We know you mean well when you tell a fat friend or family member to stay away from the Oreos and Fritos, but new Yale University research suggests that the advice could backfire and lead to more weight gain.
After overweight women watched a stigmatizing video, they consumed three times as many calories as those who watched a neutral video. Researchers expect the same would happen to men.
“Using food to cope is common strategy for people who face weight stigma from multiple sources—whether it be from TV shows, coworkers, or family members,” says lead study author Natasha Schvey, M.S., graduate student at Yale University.
Now, we know you wouldn’t be rude to a loved one with weight problems, but unwanted “advice” can go awry. “Overweight adults frequently list family members as a source of weight bias,” says Schvey. “Comments intended as helpful often come across as critical or stigmatizing.” Here are the three things you shouldn’t do—and what to do instead.
You try to convince him to join a gym
Do this instead: Be a good fitness role model. Sign up for a class and invite him to join, too, or suggest an evening walk after dinner together, advises Schvey. “This makes fitness mutual, not judgmental.”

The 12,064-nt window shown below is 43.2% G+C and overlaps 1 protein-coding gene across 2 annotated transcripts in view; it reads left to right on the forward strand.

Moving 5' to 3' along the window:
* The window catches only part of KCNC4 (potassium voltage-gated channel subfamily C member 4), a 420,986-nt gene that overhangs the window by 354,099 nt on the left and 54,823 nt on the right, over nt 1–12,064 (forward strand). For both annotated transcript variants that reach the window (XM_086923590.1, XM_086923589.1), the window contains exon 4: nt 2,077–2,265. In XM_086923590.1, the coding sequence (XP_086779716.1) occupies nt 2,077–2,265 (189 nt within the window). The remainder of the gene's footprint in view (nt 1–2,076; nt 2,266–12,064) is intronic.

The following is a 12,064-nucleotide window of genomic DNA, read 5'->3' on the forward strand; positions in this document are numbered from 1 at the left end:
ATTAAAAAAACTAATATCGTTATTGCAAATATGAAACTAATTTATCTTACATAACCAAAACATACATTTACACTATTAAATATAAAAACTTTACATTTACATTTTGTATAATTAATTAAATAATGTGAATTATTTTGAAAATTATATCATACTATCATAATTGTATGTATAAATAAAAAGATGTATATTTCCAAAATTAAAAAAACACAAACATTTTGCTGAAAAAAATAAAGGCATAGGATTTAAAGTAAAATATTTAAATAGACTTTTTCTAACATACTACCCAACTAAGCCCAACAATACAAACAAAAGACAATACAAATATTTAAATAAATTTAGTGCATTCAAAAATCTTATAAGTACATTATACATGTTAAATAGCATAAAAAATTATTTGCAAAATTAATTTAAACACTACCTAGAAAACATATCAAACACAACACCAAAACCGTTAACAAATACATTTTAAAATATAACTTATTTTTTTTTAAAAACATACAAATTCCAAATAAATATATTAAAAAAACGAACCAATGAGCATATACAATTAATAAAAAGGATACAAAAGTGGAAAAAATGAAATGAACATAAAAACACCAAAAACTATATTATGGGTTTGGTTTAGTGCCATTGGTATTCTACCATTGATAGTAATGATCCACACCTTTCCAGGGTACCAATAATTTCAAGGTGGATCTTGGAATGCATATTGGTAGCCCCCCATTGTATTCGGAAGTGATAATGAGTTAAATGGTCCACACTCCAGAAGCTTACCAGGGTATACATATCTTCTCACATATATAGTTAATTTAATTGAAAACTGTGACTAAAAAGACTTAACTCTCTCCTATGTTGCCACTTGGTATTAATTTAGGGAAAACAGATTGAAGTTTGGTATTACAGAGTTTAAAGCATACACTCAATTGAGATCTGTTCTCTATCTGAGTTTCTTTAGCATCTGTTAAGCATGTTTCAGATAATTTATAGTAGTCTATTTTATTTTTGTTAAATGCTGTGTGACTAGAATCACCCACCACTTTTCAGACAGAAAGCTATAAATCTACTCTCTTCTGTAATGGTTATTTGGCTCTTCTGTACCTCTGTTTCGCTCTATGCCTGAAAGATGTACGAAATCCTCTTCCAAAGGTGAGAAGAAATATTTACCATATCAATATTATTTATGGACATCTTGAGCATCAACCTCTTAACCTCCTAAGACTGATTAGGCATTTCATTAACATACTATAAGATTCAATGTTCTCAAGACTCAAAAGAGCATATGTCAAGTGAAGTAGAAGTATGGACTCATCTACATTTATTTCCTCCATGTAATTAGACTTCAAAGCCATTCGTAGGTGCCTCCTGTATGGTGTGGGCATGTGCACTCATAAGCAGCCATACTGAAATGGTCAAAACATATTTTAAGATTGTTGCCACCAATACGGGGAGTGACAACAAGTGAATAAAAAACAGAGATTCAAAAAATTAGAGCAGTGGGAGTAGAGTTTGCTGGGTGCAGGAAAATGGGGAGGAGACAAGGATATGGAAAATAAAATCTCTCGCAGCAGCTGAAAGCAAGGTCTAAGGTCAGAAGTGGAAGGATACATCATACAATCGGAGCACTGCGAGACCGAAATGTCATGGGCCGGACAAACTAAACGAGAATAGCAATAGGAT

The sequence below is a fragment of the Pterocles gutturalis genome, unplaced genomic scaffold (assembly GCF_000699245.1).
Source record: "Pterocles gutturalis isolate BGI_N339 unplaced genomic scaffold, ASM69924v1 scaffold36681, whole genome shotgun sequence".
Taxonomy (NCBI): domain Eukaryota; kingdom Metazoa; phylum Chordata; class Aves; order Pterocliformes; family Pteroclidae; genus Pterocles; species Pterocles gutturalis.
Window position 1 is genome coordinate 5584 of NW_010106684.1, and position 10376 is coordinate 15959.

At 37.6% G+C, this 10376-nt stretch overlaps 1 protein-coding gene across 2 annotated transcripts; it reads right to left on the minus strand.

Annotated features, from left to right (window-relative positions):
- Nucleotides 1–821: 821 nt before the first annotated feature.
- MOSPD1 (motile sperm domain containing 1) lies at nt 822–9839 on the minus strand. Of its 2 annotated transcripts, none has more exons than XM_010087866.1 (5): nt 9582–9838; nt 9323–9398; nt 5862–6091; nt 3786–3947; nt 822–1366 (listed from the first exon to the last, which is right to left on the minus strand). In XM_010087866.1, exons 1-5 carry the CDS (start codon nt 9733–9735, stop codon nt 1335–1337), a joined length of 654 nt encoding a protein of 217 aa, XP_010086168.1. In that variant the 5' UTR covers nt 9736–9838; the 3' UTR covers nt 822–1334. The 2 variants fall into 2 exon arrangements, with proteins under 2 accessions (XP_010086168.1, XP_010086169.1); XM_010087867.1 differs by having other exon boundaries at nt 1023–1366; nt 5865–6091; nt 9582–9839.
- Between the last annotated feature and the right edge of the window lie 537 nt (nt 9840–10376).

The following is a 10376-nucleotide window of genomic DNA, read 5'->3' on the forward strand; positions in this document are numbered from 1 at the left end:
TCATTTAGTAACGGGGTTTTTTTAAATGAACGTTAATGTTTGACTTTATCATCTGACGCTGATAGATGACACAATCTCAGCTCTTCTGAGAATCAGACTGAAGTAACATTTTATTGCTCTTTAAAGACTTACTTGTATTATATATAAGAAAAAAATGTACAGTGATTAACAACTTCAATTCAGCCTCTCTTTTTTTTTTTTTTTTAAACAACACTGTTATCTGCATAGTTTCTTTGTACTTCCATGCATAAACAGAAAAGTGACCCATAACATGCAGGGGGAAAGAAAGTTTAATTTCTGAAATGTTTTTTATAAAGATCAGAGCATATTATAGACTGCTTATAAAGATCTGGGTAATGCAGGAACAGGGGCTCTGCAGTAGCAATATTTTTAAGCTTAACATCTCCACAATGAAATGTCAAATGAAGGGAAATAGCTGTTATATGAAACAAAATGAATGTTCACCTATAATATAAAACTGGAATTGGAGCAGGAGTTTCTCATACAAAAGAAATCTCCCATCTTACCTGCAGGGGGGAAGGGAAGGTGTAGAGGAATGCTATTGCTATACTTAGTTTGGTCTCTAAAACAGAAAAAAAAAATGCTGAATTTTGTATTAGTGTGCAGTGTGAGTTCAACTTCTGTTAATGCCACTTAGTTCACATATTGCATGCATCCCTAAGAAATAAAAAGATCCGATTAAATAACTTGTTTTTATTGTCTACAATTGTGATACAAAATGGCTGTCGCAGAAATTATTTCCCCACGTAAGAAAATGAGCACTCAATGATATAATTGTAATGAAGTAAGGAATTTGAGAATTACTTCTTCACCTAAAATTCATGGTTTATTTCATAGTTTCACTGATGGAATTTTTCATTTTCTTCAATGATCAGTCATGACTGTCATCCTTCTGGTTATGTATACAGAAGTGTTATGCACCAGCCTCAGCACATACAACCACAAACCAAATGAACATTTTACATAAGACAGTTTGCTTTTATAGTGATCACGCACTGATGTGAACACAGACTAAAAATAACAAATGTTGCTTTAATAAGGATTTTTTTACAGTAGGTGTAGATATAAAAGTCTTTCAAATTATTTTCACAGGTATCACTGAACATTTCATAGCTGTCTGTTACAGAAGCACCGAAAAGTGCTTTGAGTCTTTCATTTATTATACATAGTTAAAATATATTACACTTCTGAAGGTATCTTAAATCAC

You stock the house with healthy food—on the sly
Do this instead: “Don’t make him feel that you’re going behind his back to change his weight, which will make him feel belittled,” says Schvey. Be more collaborative. Cook together, which shows that eating healthy can be easy—without lecturing about it.
You tell her she needs to eat fewer calories
Do this instead: Yes, you’re right, but you should frame the advice in terms of health, says Schvey. Ask, “You seem to have less energy than usual, are you eating well?” That will show concern for her overall well-being, not just her waistline.